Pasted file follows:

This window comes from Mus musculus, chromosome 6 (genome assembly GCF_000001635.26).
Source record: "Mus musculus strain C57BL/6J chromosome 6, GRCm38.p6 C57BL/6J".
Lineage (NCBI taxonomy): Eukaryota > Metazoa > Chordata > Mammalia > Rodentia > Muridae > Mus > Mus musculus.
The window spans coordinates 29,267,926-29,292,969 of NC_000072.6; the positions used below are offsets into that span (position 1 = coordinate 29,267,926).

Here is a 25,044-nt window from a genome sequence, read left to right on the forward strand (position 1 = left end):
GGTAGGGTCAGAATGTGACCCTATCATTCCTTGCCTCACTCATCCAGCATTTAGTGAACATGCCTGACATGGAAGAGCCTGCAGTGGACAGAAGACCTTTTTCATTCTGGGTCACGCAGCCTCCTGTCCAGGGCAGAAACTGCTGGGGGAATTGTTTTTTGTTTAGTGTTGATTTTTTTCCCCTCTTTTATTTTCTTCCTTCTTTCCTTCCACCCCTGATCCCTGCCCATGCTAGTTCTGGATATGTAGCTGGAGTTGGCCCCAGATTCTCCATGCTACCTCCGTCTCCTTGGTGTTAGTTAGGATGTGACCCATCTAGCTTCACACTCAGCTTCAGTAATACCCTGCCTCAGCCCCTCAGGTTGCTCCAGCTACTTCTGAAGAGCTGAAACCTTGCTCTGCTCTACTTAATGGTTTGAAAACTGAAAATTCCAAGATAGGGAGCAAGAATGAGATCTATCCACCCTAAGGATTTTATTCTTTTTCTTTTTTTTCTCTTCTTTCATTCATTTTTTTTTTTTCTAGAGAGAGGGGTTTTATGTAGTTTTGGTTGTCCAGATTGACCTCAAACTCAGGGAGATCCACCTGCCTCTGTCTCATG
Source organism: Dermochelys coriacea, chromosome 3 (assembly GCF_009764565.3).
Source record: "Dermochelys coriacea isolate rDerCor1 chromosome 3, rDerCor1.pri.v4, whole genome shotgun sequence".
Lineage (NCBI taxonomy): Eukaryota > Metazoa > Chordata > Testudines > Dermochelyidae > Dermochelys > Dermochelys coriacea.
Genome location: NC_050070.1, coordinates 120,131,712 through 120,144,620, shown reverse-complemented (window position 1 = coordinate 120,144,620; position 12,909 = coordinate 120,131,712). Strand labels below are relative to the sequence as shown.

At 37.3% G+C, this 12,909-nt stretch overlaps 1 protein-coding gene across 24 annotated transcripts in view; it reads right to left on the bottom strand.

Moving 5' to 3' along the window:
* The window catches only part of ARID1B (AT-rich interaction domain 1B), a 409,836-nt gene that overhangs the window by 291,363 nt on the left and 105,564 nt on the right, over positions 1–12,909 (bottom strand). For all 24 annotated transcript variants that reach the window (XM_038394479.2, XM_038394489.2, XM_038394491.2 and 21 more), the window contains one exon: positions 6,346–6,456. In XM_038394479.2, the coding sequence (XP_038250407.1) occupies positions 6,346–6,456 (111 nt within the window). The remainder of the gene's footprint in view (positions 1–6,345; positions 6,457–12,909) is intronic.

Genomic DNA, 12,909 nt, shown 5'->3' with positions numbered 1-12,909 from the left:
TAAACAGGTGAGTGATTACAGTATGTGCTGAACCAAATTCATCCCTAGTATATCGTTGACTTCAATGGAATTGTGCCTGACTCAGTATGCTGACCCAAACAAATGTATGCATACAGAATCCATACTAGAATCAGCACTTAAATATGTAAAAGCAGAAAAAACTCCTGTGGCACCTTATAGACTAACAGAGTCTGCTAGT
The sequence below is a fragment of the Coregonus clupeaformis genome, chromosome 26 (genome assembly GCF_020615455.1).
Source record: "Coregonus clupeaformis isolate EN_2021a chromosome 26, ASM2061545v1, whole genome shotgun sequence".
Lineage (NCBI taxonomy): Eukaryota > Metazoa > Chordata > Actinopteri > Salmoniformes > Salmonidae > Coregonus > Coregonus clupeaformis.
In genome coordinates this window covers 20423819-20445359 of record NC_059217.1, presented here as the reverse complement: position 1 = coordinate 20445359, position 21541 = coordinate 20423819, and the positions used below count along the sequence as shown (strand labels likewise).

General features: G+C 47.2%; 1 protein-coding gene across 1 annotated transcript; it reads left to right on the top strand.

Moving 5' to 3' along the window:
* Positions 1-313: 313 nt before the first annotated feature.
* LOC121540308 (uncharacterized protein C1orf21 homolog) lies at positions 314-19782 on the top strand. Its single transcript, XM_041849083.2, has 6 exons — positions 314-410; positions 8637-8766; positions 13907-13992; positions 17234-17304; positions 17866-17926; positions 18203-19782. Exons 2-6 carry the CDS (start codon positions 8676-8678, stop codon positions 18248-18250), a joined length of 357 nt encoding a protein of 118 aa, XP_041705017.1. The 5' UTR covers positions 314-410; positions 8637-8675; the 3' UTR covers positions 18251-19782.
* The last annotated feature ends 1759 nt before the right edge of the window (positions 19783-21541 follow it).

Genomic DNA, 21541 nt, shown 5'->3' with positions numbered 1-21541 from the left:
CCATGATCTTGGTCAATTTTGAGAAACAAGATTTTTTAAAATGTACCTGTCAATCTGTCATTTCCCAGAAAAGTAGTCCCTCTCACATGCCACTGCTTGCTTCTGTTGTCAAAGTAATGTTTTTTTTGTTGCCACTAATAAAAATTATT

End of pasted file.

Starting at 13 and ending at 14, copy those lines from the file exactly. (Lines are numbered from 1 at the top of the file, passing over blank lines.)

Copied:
* The window catches only part of ARID1B (AT-rich interaction domain 1B), a 409,836-nt gene that overhangs the window by 291,363 nt on the left and 105,564 nt on the right, over positions 1–12,909 (bottom strand). For all 24 annotated transcript variants that reach the window (XM_038394479.2, XM_038394489.2, XM_038394491.2 and 21 more), the window contains one exon: positions 6,346–6,456. In XM_038394479.2, the coding sequence (XP_038250407.1) occupies positions 6,346–6,456 (111 nt within the window). The remainder of the gene's footprint in view (positions 1–6,345; positions 6,457–12,909) is intronic.

Genomic DNA, 12,909 nt, shown 5'->3' with positions numbered 1-12,909 from the left: